What You Need To Know About The New Mammogram Guidelines

Photographed by Lauren Perlstein.
Early breast cancer screening has become a topic of constant controversy. And now, for the first time in more than 30 years, the American Cancer Society (ACS) has updated its mammography guidelines.

As announced today in the journal JAMA, the ACS has increased the age at which it suggests women get their first mammogram — from 40 to 45. This is also the point at which the ACS suggests that women start getting annual screenings, though it acknowledges that there may be risks such as false positives. Then, once women reach age 55, the health org says they can dial those exams back to once every two years.

However, these guidelines are specifically for women with an average risk of developing breast cancer. For those at higher risk (such women with a family history of breast cancer), more aggressive screening may be recommended, depending on your individual circumstances.

What should you do to keep your breasts healthy if you haven't reached mammogram age yet? Although the ACS doesn't formally recommend self-exams, it does suggest that all women become familiar with the look and feel of their own breasts. Because even small, subtle changes — like barely noticeable dimpling, for instance — may hint at something else happening. It's important to stay on the lookout and report changes to your doctors.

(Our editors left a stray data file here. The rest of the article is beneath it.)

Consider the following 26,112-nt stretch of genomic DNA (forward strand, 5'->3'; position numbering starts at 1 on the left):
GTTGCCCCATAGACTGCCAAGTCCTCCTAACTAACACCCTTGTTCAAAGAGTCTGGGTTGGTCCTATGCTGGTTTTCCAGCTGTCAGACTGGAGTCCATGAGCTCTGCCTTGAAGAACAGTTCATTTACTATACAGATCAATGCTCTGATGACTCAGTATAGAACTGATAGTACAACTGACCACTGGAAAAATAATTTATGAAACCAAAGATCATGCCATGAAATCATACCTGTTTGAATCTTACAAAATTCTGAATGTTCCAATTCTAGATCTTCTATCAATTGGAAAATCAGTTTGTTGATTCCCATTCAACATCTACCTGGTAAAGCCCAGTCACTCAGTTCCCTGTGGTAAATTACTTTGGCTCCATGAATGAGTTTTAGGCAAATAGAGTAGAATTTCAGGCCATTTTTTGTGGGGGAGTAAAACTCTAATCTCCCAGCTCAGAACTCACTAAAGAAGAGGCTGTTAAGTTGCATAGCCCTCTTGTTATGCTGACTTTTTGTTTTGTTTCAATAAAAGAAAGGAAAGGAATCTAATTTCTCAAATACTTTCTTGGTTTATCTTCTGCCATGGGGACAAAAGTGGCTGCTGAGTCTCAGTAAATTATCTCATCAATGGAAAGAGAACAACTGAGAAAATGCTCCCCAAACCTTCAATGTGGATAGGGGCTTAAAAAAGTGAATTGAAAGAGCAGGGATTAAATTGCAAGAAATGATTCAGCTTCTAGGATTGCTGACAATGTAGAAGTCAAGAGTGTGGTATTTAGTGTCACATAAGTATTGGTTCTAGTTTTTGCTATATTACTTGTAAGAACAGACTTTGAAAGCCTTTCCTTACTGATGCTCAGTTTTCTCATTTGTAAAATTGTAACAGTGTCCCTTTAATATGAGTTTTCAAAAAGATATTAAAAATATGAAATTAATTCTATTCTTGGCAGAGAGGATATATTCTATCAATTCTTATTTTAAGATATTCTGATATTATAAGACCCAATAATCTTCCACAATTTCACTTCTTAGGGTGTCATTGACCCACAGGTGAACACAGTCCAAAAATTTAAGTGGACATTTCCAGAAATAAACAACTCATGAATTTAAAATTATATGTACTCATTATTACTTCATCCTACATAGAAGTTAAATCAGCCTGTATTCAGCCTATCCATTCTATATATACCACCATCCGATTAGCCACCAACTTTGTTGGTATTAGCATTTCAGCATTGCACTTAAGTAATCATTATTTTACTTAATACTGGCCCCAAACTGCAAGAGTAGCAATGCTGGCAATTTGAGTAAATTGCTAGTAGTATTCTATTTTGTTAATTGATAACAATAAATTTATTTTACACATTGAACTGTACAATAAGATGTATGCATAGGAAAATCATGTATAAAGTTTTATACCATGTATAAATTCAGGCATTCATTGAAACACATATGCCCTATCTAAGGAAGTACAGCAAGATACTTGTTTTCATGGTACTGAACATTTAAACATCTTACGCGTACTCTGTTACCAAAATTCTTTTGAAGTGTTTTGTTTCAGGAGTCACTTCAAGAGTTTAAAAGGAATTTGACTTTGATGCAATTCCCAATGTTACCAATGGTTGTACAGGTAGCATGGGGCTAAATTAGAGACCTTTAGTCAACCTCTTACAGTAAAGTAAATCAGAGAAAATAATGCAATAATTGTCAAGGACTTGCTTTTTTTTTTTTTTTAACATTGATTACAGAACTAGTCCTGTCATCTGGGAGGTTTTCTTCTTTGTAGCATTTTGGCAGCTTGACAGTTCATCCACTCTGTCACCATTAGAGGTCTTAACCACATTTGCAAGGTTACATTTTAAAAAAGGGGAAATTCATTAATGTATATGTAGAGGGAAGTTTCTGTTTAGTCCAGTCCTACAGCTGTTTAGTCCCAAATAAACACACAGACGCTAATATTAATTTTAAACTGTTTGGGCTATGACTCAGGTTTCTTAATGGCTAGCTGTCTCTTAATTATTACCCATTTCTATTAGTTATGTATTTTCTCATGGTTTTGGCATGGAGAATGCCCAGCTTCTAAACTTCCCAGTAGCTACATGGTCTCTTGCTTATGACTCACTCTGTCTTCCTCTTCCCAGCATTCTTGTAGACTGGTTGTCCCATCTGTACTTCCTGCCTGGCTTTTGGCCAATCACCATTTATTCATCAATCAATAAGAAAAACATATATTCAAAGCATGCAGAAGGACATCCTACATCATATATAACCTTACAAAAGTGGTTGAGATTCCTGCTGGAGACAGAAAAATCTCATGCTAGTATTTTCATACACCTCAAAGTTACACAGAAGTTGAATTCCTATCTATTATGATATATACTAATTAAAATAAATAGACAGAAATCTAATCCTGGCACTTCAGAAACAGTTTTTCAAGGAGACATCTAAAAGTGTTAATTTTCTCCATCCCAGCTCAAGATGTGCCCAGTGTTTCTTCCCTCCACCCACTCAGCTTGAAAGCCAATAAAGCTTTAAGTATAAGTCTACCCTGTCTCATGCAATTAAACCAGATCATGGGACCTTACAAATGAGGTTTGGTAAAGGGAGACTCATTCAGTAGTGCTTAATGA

But it's not just when we get the first mammogram that matters; how often we should get them has also been a source of debate in the scientific community. In another study published today (this one in JAMA Oncology), researchers actually didn't find a difference in tumor severity between premenopausal women diagnosed with breast cancer who were getting screened once every year and those who were screened every two years. But, in women who hadn't hit menopause, no matter their age, those who were screened more often did have less-advanced tumors.

So, as F. Perry Wilson, MD, points out at MedPage Today, "it seems that biological age might be more important than chronological age here." Still, although age may be just a number, you should take that number into account in order to stay as healthy as possible — as these new guidelines show.

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